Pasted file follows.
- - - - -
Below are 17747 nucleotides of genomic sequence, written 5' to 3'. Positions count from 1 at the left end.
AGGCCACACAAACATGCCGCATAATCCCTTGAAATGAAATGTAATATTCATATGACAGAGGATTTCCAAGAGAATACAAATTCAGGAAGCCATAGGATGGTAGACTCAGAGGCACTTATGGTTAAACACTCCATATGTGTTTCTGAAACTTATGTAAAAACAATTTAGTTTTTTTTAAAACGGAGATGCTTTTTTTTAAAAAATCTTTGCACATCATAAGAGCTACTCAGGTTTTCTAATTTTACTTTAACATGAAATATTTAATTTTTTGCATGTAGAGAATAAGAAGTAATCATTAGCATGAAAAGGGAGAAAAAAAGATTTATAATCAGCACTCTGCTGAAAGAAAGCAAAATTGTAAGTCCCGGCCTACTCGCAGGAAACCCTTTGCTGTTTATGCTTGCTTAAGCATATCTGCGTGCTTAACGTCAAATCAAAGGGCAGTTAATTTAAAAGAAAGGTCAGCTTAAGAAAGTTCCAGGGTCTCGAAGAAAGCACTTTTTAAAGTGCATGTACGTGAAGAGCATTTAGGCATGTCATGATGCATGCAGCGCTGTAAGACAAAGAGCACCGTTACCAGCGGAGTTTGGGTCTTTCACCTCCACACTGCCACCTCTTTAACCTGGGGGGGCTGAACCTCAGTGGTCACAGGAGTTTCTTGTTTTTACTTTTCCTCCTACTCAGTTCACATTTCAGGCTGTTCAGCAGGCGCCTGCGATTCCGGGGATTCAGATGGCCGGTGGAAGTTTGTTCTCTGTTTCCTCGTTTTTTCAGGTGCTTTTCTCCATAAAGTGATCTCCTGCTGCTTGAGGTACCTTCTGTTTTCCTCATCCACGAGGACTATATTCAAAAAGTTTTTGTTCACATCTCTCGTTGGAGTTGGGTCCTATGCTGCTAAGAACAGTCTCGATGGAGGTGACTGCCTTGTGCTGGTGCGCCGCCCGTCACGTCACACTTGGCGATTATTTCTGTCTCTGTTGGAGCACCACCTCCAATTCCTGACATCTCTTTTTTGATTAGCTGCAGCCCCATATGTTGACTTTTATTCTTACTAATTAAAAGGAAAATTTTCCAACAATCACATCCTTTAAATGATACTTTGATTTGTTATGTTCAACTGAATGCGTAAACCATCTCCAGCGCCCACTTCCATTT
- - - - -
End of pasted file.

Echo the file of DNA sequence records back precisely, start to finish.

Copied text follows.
Below are 17747 nucleotides of genomic sequence, written 5' to 3'. Positions count from 1 at the left end.
AGGCCACACAAACATGCCGCATAATCCCTTGAAATGAAATGTAATATTCATATGACAGAGGATTTCCAAGAGAATACAAATTCAGGAAGCCATAGGATGGTAGACTCAGAGGCACTTATGGTTAAACACTCCATATGTGTTTCTGAAACTTATGTAAAAACAATTTAGTTTTTTTTAAAACGGAGATGCTTTTTTTTAAAAAATCTTTGCACATCATAAGAGCTACTCAGGTTTTCTAATTTTACTTTAACATGAAATATTTAATTTTTTGCATGTAGAGAATAAGAAGTAATCATTAGCATGAAAAGGGAGAAAAAAAGATTTATAATCAGCACTCTGCTGAAAGAAAGCAAAATTGTAAGTCCCGGCCTACTCGCAGGAAACCCTTTGCTGTTTATGCTTGCTTAAGCATATCTGCGTGCTTAACGTCAAATCAAAGGGCAGTTAATTTAAAAGAAAGGTCAGCTTAAGAAAGTTCCAGGGTCTCGAAGAAAGCACTTTTTAAAGTGCATGTACGTGAAGAGCATTTAGGCATGTCATGATGCATGCAGCGCTGTAAGACAAAGAGCACCGTTACCAGCGGAGTTTGGGTCTTTCACCTCCACACTGCCACCTCTTTAACCTGGGGGGGCTGAACCTCAGTGGTCACAGGAGTTTCTTGTTTTTACTTTTCCTCCTACTCAGTTCACATTTCAGGCTGTTCAGCAGGCGCCTGCGATTCCGGGGATTCAGATGGCCGGTGGAAGTTTGTTCTCTGTTTCCTCGTTTTTTCAGGTGCTTTTCTCCATAAAGTGATCTCCTGCTGCTTGAGGTACCTTCTGTTTTCCTCATCCACGAGGACTATATTCAAAAAGTTTTTGTTCACATCTCTCGTTGGAGTTGGGTCCTATGCTGCTAAGAACAGTCTCGATGGAGGTGACTGCCTTGTGCTGGTGCGCCGCCCGTCACGTCACACTTGGCGATTATTTCTGTCTCTGTTGGAGCACCACCTCCAATTCCTGACATCTCTTTTTTGATTAGCTGCAGCCCCATATGTTGACTTTTATTCTTACTAATTAAAAGGAAAATTTTCCAACAATCACATCCTTTAAATGATACTTTGATTTGTTATGTTCAACTGAATGCGTAAACCATCTCCAGCGCCCACTTCCATTT